Getting our stuff together
Jack Rooney | Friday, November 6, 2015
As a senior, I have noticed my classmates and I speak more and more of needing to get our stuff together (“stuff” is not the preferred vernacular, but the preferred vernacular is not quite fit for print). It’s true, graduation looms ahead of us, and soon enough, we will be flung unwillingly into the long-dreaded and much-mythologized “real world,” but for the time being, I’m fine with not having my stuff together.
I often hear my friends say they need to take a weekend, or an afternoon, or even a whole week of break to get their stuff together. I’m guilty of the same, and much as I tried to use my fall break a few weeks ago to catch up on senior thesis work, map out the rest of my semester and make some headway on the job hunt, I didn’t accomplish nearly as much as I had hoped for. In retrospect, that was predictable, and really, not having our stuff together is something college students really excel at — and that’s fine, too.
Right now, I am fine with the knowledge that I don’t have all my stuff together, but I know what all my stuff is. I have my job at The Observer. I have my thesis and other schoolwork. I have my job search. I have my friends, family and a little bit of free time to actually enjoy senior year. All my stuff is there, and I can easily identify it, but it’s nowhere near together. I don’t even know what that would look like, and I’m convinced the people who seemingly have all their stuff together are just better at faking it than the rest of us.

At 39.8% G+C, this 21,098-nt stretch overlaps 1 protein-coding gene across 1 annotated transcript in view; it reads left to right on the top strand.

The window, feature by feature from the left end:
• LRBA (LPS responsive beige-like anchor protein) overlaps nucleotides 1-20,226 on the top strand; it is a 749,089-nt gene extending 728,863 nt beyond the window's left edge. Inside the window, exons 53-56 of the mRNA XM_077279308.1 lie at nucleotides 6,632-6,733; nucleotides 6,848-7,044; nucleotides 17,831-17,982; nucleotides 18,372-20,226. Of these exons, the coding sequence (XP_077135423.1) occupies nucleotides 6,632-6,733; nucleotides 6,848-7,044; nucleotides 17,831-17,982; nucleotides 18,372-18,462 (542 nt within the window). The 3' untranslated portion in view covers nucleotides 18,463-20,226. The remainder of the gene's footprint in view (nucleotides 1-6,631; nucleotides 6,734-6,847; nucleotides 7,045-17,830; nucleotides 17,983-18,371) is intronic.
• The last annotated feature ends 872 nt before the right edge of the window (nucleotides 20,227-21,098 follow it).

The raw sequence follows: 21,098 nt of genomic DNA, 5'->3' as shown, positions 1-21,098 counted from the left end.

But knowing what all my stuff is works for me. I’m not sure if I’ve ever completely had my stuff together, and to be honest, I’m not sure I would like it all that much. Not having it all together means that my work is always incomplete; there’s always something more to be done. That’s how I live my life now, and that’s how I want to live when I leave here. I think we’re all just works in progress, and the prospect of progress is what gets us up in the morning.
Of course, I could be completely wrong and woefully unprepared for life after college. I certainly allow for that possibility, but unless I fail out of all my classes in the next semester and a half (a course of action I haven’t yet ruled out), I’m getting kicked out of this place in five months, whether I have my stuff together or not. But making it up as I go along, without my stuff together, has worked pretty well for me for 21 years, so I think I’ll keep it going even when I leave Notre Dame. I’d much rather live my life like I spent fall break — setting irrationally lofty goals that I never quite reach but taking breaks for naps and food and time with friends and family.
The views expressed in this column are those of the author and not necessarily those of The Observer.